Putting cloud services on the company credit card is undermining attempts to plan. What can be done to solve this?
The use of cloud-based applications is popular among business units due to their ease of use and availability, but all too often their adoption is never reported back to IT to allow proper planning and investment.
According to the Cloud Industry Forum’s survey of 250 IT decision-makers in the UK, over four in five UK organisations have formally adopted at least one cloud service. Analyst firm Gartner found that in 2016, just 17 per cent of IT spending [was] controlled outside of the IT organisation.
Not only does unsanctioned business unit cloud adoption mean a loosening of grip on IT spending for the CIO, it can also be a security issue as well. A data breach from an individual business unit may result in financial penalties that hit an organisation’s bottom line.
Even without the significant upset of a security breach, the use of cloud services without proper management still means a lack of financial visibility for the CIO. Increasingly, the CFO works in association with the CIO to plan an organisation’s future spend. This is because the CIO needs to plan ahead to determine which investments are needed by the company and how much they will cost. They also need to ensure the firm invests wisely and gains business value from longstanding investments.
Not knowing what a business unit is spending on cloud services creates a disruption gap where the CIO has a critical lack of visibility into these investments. This means there is a real chance that poor visibility can lead to overspending on cloud services, whether that is duplication, not getting the best deal on cloud services spending, or ending up with a SaaS application that no-one uses.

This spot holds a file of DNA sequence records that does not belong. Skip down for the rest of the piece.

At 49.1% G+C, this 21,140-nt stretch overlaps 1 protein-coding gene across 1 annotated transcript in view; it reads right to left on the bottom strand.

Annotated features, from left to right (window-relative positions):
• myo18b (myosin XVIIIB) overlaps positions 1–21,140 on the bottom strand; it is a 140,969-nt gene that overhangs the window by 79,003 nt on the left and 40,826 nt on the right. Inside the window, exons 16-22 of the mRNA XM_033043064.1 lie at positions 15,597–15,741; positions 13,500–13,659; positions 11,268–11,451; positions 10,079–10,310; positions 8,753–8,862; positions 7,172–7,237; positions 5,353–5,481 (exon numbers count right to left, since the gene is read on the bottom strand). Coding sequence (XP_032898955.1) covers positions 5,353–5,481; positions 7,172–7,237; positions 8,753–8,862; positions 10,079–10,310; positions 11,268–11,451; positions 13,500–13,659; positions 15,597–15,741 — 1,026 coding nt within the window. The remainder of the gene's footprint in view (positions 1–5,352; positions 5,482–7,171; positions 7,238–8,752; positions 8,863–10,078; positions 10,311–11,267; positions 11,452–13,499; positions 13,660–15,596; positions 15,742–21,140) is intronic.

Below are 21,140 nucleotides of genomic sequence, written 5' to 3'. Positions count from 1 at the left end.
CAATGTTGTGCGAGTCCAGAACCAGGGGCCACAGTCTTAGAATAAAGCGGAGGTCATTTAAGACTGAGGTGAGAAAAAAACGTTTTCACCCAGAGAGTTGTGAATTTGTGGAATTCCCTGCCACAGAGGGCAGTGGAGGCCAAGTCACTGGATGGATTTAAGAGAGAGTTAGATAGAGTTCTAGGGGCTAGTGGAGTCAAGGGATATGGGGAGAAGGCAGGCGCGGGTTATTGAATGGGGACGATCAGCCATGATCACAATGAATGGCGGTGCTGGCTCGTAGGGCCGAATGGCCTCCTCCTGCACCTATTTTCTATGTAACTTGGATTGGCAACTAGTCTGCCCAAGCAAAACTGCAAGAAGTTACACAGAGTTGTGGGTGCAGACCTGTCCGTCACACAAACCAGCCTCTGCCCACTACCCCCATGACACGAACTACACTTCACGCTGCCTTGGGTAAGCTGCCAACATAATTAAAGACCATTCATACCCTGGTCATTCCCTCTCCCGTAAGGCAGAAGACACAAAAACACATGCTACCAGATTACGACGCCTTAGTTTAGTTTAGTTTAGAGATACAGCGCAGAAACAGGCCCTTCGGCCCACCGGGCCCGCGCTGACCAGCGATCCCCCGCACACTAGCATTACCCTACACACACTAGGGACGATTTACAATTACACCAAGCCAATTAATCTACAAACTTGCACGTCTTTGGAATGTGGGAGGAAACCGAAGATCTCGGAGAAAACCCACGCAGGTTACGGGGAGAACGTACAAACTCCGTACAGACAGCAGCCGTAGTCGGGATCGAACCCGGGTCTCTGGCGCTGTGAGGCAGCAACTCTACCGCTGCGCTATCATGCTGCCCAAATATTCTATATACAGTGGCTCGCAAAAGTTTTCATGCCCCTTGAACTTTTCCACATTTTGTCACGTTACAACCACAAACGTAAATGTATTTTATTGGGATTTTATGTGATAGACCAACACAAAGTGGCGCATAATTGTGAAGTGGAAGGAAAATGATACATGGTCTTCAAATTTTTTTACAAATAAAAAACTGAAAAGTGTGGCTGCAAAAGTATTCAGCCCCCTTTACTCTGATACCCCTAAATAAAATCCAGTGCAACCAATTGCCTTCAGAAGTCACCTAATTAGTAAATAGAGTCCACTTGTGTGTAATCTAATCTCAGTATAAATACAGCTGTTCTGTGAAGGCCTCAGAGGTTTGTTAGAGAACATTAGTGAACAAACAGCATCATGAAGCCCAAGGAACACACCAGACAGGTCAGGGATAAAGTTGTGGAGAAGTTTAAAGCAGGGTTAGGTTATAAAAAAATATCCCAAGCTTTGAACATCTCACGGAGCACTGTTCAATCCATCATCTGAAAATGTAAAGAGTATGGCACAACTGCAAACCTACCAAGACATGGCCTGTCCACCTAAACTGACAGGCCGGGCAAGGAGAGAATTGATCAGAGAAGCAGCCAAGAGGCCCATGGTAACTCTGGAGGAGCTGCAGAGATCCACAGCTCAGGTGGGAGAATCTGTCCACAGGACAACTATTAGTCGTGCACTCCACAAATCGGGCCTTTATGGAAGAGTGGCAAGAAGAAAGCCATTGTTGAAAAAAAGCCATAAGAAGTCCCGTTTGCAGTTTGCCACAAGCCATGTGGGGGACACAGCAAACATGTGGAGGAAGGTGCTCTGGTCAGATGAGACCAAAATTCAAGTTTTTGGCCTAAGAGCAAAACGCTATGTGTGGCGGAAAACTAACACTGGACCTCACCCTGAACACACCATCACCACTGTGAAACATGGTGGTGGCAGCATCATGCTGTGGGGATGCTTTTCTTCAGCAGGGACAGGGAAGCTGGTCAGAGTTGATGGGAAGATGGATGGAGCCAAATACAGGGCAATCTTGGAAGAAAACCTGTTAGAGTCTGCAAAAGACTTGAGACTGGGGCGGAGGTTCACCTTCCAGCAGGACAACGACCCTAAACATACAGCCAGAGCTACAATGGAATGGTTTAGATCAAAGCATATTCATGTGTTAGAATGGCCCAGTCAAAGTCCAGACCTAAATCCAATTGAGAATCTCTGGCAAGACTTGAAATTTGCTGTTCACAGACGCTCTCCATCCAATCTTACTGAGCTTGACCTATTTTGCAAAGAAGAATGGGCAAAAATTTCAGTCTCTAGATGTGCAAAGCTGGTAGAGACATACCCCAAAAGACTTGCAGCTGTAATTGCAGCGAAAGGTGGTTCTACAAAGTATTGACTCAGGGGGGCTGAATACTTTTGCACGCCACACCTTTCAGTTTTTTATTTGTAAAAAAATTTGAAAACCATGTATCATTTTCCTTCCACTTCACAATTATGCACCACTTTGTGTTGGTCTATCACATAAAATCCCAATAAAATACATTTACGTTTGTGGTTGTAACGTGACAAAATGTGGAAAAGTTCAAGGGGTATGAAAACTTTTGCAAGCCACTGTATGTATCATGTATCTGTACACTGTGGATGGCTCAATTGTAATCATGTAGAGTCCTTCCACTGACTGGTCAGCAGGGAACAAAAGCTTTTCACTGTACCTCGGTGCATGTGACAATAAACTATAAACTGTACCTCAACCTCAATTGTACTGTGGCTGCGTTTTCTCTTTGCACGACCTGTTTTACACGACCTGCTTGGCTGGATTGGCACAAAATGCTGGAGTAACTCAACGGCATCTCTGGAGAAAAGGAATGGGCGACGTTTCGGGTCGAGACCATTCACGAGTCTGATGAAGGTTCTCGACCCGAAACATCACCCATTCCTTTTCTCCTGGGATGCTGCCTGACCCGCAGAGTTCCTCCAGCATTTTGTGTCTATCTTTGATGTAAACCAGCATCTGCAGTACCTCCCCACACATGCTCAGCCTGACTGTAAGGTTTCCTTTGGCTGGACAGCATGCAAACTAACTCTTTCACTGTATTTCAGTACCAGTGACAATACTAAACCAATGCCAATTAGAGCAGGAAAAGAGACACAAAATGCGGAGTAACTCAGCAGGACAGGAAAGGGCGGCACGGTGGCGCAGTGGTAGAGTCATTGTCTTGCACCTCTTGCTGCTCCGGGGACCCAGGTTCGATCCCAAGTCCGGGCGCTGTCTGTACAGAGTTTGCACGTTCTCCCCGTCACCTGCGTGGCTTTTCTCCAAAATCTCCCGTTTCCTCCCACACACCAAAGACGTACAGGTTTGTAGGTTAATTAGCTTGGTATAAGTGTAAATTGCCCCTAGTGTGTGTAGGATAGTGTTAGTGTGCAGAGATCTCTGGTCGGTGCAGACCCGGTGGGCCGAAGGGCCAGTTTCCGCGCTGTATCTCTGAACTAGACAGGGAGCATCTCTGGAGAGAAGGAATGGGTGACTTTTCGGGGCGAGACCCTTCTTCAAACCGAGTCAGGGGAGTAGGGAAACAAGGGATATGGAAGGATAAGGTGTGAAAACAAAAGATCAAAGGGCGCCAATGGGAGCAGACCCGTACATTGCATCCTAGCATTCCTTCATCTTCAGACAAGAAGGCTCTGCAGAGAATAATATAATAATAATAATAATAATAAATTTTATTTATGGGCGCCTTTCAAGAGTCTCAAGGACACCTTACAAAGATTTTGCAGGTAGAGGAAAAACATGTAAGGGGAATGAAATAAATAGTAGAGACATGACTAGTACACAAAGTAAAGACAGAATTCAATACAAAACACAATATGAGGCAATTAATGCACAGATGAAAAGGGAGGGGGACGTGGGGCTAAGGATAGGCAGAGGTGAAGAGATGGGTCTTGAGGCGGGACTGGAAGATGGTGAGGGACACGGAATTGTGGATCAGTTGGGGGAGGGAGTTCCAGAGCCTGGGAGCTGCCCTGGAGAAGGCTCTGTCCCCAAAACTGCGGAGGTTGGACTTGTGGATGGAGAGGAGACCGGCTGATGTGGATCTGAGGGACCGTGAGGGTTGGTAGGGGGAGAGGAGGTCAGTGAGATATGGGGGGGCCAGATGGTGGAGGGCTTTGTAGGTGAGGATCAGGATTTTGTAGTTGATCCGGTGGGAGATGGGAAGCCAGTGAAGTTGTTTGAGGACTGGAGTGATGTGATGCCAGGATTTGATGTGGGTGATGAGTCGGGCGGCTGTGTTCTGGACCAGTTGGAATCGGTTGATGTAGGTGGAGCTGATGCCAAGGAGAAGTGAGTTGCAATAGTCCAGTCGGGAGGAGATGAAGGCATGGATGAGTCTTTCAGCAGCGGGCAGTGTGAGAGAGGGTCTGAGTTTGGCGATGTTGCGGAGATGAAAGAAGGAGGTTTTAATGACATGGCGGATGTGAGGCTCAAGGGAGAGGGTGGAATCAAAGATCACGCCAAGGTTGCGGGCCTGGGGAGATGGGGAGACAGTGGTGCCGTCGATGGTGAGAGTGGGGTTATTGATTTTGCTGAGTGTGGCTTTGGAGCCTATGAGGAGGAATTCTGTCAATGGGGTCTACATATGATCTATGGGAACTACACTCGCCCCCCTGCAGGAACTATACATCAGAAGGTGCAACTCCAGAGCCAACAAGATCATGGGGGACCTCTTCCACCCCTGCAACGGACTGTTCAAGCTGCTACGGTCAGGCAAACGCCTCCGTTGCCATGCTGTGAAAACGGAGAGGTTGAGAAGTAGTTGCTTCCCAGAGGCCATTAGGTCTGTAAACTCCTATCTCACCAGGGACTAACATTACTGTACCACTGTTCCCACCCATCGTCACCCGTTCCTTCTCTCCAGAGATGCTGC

So, how can organisations better deal with cloud services procured by other business units?
IT procurement is often bypassed when business units purchase subscriptions below an authorisation threshold via an online portal or app store. These costs can rapidly mount up, if the CIO is not aware of them and they cannot turn to license optimisation to streamline costs.
In order to gain insight into this spending, shadow IT discovery tools can be deployed that automatically scan the organisation network infrastructure to detect cloud services.
These multiple platform auto discovery tools extend from the cloud and datacentre right down into the mobile device. This should get the CIO the full extent of cloud consumption as part of a great software asset management (SAM) strategy.
With this visibility comes more influence over the software decisions that other business units take when it comes to provisioning IT and cloud services. While CIOs can’t turn back the clock on shadow IT, at least knowing about it gives the CIO the ability to mitigate financial liabilities and act as a trusted advisor to the rest of the business when it comes to the provision of cloud services.
Having awareness of what is being used within the infrastructure and how much is being spent gives the CIO power to influence or control how software and cloud services are being consumed. Having such influence can drive substantial savings, boost efficiency and mitigate security risks.
With a good software asset management solution in hand, the CIO can be the person other business units turn to get the best deal on cloud services from vendors as they will know from the CIO which other parts of the business use the same services.
With digital transformation likely to turn every business unit leader into a “mini-CIO”, having insight into what cloud services are being used where can help in bridging the disruption gap this transformation is causing. Furthermore, it will also aid the CIO in maintaining relevancy in today’s modern organisation.
Looking to bridge the disruption gap caused by digital transformation? Learn how Snow and Crayon are empowering CIOs and IT leaders to regain control, reduce overspend and influence key IT investment decisions: